I will note that the pregnancy and parenting forum, where Kira virtually never starts threads is deader than a door nail. Seems to me that would be a nice safe place for people to start threads without fear that Kira was BEATING them to it with her mandatory essay questions. Yet that doesn’t seem to be happening.

Do I honestly think Kira’s posting is kind of frenetic and taking up an unhealthy place in her life? Probably. We all know enough about Kira’s life that that’s not a wild leap and the reception she’s getting here can’t be doing her mental health any good. If I knew her in real life I would kindly take her aside and say ‘Dear, these friends, they are not good for you. Not because they are right about you but because they are not good for you. It may be time to broaden your horizons.’

I’m very curious to hear what the mods have to say about this. It’s clear to me that Kira is breaking no board rules, not even close. I don’t think most of the people criticizing her are breaking any rules either so I guess unless something changes we’ll just sink down in to this sewage together.”

I too was curious to hear what the moderators had to say about this.

Daily Prompt: Mystery

via Daily Prompt: Mystery

To many people I am a mystery. From an early age I was a mystery to my own parents. They tried very hard to solve me. As the detective, the chief witness, the prosecutor and the defense in my case, my mother searched for clues, she did her investigations, she questioned the suspects and she presented the evidence to the professionals. She asked for their help in solving the mystery of me.

I was a difficult case to crack.  There were times when it seemed the mystery of me was close to being solved and times when professionals declared they had solved the mystery but in the end the evidence just didn’t fit together to form a satisfying conclusion.  The poor fine motor and visual spatial skills were offset by the advanced verbal skills. My disinterest in my peers and my apparent inability to form relationships with them were contradicted by the warm, affectionate relationships I had with my family. My failure to pay attention to instructions seemed at odds with my great memory for certain details.  My hand flapping, my failure to make eye contact, my talking to myself, made me seem as though I was off in another world but I could also express myself in a way that showed I was engaged in this world.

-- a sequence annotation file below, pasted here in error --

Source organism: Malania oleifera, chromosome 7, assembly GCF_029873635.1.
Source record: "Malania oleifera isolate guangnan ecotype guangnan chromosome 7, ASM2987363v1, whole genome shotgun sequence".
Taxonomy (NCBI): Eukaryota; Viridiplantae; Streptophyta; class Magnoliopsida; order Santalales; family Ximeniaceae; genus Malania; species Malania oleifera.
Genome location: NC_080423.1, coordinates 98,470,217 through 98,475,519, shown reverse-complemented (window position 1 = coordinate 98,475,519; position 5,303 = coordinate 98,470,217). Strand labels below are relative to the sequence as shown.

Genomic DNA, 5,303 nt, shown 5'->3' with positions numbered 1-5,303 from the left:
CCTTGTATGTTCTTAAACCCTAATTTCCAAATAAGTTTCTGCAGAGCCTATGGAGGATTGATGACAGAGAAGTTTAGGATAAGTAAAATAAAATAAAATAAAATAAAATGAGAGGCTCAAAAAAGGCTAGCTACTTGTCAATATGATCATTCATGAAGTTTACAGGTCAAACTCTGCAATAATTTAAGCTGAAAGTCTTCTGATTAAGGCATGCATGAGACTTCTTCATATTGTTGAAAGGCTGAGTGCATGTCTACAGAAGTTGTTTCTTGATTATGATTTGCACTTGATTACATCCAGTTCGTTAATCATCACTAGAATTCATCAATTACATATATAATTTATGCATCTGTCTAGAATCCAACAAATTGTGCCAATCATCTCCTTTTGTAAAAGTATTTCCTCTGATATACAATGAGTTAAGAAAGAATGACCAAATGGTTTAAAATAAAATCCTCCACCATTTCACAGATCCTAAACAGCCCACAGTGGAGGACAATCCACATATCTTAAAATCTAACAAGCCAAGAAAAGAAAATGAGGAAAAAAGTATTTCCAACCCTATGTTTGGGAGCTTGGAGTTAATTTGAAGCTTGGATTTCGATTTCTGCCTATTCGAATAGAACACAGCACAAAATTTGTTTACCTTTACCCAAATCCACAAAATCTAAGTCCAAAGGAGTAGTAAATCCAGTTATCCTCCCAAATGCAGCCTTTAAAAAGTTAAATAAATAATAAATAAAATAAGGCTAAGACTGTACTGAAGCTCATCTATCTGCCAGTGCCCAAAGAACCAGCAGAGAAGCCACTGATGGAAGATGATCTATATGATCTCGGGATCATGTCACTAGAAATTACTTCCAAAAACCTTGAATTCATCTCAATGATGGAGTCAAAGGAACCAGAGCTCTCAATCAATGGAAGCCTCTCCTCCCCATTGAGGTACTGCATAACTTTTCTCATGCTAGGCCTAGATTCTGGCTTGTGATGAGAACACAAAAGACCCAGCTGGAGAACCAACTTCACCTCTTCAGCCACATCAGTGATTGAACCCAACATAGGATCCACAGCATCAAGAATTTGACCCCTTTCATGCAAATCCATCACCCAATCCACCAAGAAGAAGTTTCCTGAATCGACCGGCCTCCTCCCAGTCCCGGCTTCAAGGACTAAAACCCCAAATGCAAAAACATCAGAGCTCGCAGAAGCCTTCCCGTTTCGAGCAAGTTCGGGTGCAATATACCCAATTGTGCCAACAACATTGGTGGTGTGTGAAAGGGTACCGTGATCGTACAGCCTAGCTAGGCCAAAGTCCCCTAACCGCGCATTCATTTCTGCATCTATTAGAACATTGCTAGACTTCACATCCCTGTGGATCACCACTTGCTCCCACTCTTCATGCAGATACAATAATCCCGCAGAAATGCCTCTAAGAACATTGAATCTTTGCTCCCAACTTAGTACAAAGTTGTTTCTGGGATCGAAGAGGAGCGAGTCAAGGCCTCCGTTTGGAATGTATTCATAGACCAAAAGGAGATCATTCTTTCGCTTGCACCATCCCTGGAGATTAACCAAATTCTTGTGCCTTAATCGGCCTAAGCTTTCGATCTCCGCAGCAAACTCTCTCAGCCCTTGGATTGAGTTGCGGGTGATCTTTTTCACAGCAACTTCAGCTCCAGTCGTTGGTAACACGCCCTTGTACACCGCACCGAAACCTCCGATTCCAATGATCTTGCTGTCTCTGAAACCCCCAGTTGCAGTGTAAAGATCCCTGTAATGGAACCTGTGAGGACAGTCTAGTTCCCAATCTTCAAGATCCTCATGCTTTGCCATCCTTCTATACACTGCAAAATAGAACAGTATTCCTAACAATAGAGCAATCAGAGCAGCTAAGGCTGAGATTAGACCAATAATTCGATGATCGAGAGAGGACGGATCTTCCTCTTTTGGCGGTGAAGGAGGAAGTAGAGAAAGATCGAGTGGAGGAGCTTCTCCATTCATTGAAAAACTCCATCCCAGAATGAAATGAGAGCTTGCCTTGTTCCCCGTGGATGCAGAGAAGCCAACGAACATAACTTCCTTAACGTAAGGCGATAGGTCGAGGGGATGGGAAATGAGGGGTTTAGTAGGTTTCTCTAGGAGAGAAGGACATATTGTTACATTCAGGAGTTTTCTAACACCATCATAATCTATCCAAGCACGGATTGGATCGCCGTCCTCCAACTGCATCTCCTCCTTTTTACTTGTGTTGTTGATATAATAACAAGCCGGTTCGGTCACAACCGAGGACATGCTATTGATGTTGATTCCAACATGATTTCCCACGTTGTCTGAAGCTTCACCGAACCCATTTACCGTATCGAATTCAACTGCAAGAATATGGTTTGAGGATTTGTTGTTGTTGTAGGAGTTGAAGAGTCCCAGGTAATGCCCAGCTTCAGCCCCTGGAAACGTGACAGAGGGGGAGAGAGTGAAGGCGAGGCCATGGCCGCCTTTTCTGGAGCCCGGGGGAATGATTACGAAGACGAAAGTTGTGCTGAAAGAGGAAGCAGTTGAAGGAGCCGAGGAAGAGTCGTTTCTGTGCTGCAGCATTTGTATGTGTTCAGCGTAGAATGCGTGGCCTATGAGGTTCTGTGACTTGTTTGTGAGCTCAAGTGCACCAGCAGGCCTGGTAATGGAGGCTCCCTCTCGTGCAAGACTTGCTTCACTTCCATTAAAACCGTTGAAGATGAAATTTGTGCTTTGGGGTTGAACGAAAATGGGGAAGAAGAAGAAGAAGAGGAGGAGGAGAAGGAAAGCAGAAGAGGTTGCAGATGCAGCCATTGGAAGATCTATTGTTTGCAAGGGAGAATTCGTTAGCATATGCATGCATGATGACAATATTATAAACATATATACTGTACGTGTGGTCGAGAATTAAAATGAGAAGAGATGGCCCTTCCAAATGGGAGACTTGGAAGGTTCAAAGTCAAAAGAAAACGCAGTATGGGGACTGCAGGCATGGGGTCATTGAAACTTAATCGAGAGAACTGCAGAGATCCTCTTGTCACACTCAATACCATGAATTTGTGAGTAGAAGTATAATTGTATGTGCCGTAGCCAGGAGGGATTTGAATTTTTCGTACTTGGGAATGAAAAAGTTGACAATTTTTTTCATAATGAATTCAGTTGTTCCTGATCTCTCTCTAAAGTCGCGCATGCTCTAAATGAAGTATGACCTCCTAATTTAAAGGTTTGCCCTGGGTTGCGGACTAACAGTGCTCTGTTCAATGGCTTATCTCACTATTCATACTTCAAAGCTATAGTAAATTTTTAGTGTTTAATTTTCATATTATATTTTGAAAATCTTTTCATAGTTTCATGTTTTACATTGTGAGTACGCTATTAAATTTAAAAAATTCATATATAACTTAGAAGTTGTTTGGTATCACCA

My mother was the chief witness in my case but there were other witnesses as well-my other family members, my peers, my teachers, my babysitters. Some of them had convicted me of various crimes in their minds- Of being rude, mean, lazy, indifferent or spoiled-those were the most obvious answers to the mystery of me.  Yet my mom suspected that perhaps I was not guilty of those crimes by reason of disability. The type of disability remained a mystery.

I was sometimes called forth to testify in my own case and solve my own mystery but I remained a mystery even to myself and other people were a mystery to me. I could not tell you why I had no friends or why I flapped my hands. It was a mystery to me why other people did not flap their hands, how they managed to get through life without feeling the urge to do something that was so intrinsic to my being.  It was a mystery to me how my peers seemed to make friends as easily and naturally as I flapped my hands, while I remained friendless. I did not know what I was doing wrong or how I could make things right.

Finally, when I was twelve a doctor seemed to solve the mystery of me. He came up with a diagnosis for me that made sense and matched up with the majority of my symptoms. It was a a little known or recognized diagnosis so it’s no wonder the mystery took so long to solve.

Yet the mystery of me had not been fully solved and my case was far from closed. It was a mystery what had caused my diagnosis and what could be done to help me, why some with my diagnosis fared better than me and others fared worse. Then there were the symptoms of mine that didn’t seem to be accounted for by my diagnosis. Perhaps another diagnosis would fit me better but then there were criteria for that diagnosis that didn’t seem to fit me.

The truth was my mom had given birth to a human being, not a diagnosis and not a mystery novel. My creation had involved the hands of fate, genetics and whatever other forces are out there. I had not been meticulously crafted in the mind of a writer with a clear introduction, plot line and conclusion. I’ve spent my whole life feeling like a square peg in a round hole and there’s no reason to believe any diagnosis could peg me perfectly. I’m a perfectly imperfect person who’s rough around the edges.